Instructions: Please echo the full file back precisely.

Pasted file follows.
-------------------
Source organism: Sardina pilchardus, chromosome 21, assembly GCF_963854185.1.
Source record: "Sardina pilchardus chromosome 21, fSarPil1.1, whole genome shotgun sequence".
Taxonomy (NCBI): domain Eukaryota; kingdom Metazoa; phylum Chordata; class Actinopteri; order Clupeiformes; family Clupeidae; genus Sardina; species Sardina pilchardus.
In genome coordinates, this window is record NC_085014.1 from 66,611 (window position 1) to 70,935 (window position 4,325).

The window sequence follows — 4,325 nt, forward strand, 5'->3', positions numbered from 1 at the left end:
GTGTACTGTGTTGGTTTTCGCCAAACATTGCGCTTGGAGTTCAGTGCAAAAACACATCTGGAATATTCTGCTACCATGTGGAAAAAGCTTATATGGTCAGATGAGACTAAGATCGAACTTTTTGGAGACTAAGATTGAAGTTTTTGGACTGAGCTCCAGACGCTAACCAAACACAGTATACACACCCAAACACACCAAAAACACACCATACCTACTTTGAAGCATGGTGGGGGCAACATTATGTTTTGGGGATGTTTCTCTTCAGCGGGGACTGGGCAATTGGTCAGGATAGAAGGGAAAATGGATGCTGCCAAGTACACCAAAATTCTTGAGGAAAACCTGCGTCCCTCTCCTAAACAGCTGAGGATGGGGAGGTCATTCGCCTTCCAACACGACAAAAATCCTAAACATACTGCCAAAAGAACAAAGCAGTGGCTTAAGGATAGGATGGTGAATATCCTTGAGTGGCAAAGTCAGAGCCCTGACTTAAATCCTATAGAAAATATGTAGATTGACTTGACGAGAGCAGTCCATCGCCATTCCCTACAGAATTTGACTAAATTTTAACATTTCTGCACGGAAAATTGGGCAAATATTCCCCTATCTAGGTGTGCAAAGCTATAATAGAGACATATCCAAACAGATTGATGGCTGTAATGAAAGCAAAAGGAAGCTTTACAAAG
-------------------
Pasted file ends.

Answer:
Source organism: Sardina pilchardus, chromosome 21, assembly GCF_963854185.1.
Source record: "Sardina pilchardus chromosome 21, fSarPil1.1, whole genome shotgun sequence".
Taxonomy (NCBI): domain Eukaryota; kingdom Metazoa; phylum Chordata; class Actinopteri; order Clupeiformes; family Clupeidae; genus Sardina; species Sardina pilchardus.
In genome coordinates, this window is record NC_085014.1 from 66,611 (window position 1) to 70,935 (window position 4,325).

The window sequence follows — 4,325 nt, forward strand, 5'->3', positions numbered from 1 at the left end:
GTGTACTGTGTTGGTTTTCGCCAAACATTGCGCTTGGAGTTCAGTGCAAAAACACATCTGGAATATTCTGCTACCATGTGGAAAAAGCTTATATGGTCAGATGAGACTAAGATCGAACTTTTTGGAGACTAAGATTGAAGTTTTTGGACTGAGCTCCAGACGCTAACCAAACACAGTATACACACCCAAACACACCAAAAACACACCATACCTACTTTGAAGCATGGTGGGGGCAACATTATGTTTTGGGGATGTTTCTCTTCAGCGGGGACTGGGCAATTGGTCAGGATAGAAGGGAAAATGGATGCTGCCAAGTACACCAAAATTCTTGAGGAAAACCTGCGTCCCTCTCCTAAACAGCTGAGGATGGGGAGGTCATTCGCCTTCCAACACGACAAAAATCCTAAACATACTGCCAAAAGAACAAAGCAGTGGCTTAAGGATAGGATGGTGAATATCCTTGAGTGGCAAAGTCAGAGCCCTGACTTAAATCCTATAGAAAATATGTAGATTGACTTGACGAGAGCAGTCCATCGCCATTCCCTACAGAATTTGACTAAATTTTAACATTTCTGCACGGAAAATTGGGCAAATATTCCCCTATCTAGGTGTGCAAAGCTATAATAGAGACATATCCAAACAGATTGATGGCTGTAATGAAAGCAAAAGGAAGCTTTACAAAG